Over the years, Google has made it harder to separate ads from organic search results at a glance. In its current iteration, when users perform a search, the only distinction between the two is “Ad” written in bold — and it’s easy to miss.
The search giant is making a small change to that today by replacing the “Ad” label with the “Sponsored” label in bold next to the advertisements appearing in search results. The company is also moving the label above the site URL in a separate line, instead of showing it next to the URL.
Currently, Google is slowly rolling out this update across mobile and said it will start testing these changes on the desktop without specifying a date.
“This new label and its prominent position continues to meet our high standards for being distinguishable from search results and builds on our existing efforts to make information about paid content clear,” Google said in a statement.
But these changes still might not be enough for users to clearly separate ads and organic search results. If you’re reading this story and looking at the changes side-by-side, you would notice a difference between “Ad” and “Sponsered.” But in daily usage, when you’re scrolling through thousands of search results, you may not have these modifications in mind.
Ginny Marvin, Google’s Ads Product Liaison, has tweeted the visual history of the company’s ad labeling many times over the years. While the tweet below captures changes only till 2019, it’s easy to see how Google has slowly blurred the lines between ads and search results.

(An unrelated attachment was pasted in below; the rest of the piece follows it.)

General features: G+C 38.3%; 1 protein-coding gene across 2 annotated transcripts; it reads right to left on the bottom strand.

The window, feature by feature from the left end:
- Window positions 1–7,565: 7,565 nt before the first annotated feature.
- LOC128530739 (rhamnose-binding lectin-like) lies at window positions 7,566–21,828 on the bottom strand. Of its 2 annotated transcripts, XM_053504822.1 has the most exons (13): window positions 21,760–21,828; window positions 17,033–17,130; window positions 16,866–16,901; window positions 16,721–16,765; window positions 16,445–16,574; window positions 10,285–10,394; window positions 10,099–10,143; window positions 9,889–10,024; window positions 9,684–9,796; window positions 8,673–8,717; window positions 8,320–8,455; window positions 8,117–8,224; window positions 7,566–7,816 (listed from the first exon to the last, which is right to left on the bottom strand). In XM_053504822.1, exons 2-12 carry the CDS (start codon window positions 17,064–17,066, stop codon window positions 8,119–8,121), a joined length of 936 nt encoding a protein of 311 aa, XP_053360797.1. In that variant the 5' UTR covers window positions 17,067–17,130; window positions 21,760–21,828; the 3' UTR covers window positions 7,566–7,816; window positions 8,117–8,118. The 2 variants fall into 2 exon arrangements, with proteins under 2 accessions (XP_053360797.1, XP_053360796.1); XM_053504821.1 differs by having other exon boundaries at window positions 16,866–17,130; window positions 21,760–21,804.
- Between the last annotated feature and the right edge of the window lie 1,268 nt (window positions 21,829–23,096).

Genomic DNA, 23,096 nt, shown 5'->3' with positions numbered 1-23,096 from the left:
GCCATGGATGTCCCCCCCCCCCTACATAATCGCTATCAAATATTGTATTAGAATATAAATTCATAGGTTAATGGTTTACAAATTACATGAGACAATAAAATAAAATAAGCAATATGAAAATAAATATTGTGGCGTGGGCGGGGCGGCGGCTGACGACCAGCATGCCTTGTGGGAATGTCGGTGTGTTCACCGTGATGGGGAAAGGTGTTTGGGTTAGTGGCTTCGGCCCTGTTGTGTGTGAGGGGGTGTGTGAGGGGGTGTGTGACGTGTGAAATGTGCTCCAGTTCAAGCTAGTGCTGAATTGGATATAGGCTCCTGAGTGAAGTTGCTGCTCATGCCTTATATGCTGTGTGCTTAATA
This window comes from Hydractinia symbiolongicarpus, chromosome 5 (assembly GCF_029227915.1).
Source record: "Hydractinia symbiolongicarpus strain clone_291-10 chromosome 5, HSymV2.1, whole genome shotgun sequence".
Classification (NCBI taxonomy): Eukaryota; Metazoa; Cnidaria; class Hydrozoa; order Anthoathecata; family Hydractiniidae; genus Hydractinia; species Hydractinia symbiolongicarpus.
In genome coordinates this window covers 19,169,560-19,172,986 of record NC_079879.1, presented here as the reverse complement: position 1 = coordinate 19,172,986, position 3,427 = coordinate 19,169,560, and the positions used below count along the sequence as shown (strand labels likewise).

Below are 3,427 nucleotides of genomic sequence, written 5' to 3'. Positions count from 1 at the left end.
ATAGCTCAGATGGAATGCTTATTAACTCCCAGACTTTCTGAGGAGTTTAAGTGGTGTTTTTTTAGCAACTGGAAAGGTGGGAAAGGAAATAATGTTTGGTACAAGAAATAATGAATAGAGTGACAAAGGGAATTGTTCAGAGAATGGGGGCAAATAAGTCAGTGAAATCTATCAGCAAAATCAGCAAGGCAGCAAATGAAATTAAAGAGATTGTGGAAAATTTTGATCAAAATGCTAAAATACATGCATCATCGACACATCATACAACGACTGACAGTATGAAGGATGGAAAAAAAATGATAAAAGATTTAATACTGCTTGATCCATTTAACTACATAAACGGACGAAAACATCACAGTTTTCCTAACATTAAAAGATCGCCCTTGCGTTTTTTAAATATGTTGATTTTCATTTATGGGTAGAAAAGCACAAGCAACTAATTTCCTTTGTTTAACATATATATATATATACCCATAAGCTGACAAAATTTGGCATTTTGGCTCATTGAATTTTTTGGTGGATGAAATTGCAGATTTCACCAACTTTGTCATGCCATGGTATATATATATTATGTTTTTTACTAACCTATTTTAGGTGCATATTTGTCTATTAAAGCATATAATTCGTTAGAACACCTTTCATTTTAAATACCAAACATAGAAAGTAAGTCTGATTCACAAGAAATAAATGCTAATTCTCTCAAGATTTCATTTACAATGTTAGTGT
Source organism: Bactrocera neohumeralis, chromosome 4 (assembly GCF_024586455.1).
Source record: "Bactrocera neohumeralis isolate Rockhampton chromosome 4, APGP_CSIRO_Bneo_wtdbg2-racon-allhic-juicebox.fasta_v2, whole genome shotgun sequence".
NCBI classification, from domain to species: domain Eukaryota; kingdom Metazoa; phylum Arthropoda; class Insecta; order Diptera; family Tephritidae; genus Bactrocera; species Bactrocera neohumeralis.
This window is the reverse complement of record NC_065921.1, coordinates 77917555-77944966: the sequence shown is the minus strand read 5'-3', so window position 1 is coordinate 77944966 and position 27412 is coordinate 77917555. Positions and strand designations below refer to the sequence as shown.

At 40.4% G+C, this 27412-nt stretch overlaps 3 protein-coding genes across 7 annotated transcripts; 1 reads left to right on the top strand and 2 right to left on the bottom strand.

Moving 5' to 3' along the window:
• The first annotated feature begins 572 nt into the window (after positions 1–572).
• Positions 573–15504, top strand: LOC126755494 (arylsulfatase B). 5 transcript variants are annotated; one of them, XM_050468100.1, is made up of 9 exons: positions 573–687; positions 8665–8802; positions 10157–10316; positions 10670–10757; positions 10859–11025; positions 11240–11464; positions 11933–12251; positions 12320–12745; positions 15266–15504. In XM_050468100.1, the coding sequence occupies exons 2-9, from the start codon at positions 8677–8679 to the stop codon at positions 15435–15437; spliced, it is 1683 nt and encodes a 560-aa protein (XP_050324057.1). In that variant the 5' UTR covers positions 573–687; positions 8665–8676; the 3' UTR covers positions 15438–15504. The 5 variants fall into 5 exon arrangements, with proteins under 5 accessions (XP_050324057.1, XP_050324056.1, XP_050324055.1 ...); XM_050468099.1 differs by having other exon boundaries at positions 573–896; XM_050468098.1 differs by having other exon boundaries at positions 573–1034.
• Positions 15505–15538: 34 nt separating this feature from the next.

When Google rolled out the new bold “Ad” label in 2020, many folks pointed out dark patterns in this design change that made users squint to separate out paid content. But it took the company two years to make any kind of change.
The ad business is the main money maker for Google: The company earned $56.3 billion in ad revenue in Q2 2022. So it’s important for the search giant to keep churning out money from that funnel in different ways. Given the position Google holds in the ads space, many watchdogs are looking to probe the company’s ads business through an antitrust lens.
Including website names
Along with changing the ad labels, Google will also display site names in search results. Until now, you could only see URLs in the search results, making it confusing to identify some sites. Plus, it is making website favicons more prominent so users can easily recognize familiar site logos. The company said it will also extend these changes to ads to increase transparency for users.
Update October 14, 8 PM IST: After the story was published, a Google spokesperson sent a statement highlighting that changes to the design of the ad were after testing it with users for more than a year.
“Changes to the appearance of Search ads and ads labeling are the result of rigorous user testing across many different dimensions and methodologies, including user understanding and response, advertiser quality and effectiveness, and overall impact of the Search experience. We’ve been conducting these tests for more than a year to ensure that users can identify the source of their Search ads and where they are coming from, and that paid content is clearly labeled and distinguishable from search results as Google Search continues to evolve,” the statement said.